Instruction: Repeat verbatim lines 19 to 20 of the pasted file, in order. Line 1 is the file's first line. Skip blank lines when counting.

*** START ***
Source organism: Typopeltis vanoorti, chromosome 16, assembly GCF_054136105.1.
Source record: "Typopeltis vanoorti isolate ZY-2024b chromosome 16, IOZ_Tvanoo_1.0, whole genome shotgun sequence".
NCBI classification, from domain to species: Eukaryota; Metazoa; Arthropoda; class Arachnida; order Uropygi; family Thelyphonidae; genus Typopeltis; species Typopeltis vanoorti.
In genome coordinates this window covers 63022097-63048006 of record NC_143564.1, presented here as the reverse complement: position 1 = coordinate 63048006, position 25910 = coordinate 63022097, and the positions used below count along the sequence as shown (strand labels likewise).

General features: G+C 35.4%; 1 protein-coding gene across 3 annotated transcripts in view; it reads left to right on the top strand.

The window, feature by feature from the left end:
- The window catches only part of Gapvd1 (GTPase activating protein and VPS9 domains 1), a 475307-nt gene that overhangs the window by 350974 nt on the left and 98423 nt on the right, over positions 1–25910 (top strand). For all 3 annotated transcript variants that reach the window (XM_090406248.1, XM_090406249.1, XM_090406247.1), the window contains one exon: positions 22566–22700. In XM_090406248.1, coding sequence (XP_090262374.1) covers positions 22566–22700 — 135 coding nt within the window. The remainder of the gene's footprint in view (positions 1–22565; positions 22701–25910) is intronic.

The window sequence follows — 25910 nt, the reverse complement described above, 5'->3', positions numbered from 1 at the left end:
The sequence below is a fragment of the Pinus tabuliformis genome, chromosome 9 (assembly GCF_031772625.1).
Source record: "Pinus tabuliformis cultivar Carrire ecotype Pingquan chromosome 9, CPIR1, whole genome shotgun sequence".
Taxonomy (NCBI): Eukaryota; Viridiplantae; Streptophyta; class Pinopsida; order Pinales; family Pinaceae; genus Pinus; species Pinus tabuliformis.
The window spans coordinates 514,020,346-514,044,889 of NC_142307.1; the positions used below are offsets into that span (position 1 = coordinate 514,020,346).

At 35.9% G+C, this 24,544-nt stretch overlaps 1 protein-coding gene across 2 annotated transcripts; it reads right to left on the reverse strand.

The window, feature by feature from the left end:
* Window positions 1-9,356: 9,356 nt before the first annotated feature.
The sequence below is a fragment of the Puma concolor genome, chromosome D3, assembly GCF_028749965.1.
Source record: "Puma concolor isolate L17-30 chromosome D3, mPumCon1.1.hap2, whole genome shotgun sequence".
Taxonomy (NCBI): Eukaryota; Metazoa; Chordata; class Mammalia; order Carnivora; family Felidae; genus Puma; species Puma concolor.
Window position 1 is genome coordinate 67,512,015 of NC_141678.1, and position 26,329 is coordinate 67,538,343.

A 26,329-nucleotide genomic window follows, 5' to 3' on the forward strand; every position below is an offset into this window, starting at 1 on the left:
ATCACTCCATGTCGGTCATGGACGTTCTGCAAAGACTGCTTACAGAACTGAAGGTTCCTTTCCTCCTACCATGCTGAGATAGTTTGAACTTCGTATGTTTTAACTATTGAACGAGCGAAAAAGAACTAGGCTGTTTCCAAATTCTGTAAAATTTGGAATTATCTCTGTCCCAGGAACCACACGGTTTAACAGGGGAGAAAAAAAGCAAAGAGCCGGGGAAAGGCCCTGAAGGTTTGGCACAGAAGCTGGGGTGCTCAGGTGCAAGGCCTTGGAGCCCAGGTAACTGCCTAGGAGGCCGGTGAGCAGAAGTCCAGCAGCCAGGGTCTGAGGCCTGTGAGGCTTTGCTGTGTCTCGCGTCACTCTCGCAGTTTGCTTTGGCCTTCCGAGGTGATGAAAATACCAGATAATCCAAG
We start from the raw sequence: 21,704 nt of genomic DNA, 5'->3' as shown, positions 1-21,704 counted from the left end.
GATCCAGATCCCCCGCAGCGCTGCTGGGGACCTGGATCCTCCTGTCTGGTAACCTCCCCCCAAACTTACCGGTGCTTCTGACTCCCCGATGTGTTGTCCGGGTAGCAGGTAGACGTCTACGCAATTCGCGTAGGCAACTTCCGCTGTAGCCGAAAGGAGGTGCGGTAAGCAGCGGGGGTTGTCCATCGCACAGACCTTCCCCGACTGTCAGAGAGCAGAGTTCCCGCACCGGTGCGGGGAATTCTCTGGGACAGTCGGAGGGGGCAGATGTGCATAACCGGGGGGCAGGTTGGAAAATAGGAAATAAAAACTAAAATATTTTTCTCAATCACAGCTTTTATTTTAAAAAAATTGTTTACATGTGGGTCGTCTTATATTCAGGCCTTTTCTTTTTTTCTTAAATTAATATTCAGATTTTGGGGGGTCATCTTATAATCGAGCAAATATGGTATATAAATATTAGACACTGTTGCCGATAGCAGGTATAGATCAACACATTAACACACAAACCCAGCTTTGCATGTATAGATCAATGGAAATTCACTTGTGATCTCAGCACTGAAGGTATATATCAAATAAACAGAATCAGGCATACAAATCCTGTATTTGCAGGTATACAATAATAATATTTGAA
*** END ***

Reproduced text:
Window position 1 is genome coordinate 67,512,015 of NC_141678.1, and position 26,329 is coordinate 67,538,343.

A 26,329-nucleotide genomic window follows, 5' to 3' on the forward strand; every position below is an offset into this window, starting at 1 on the left: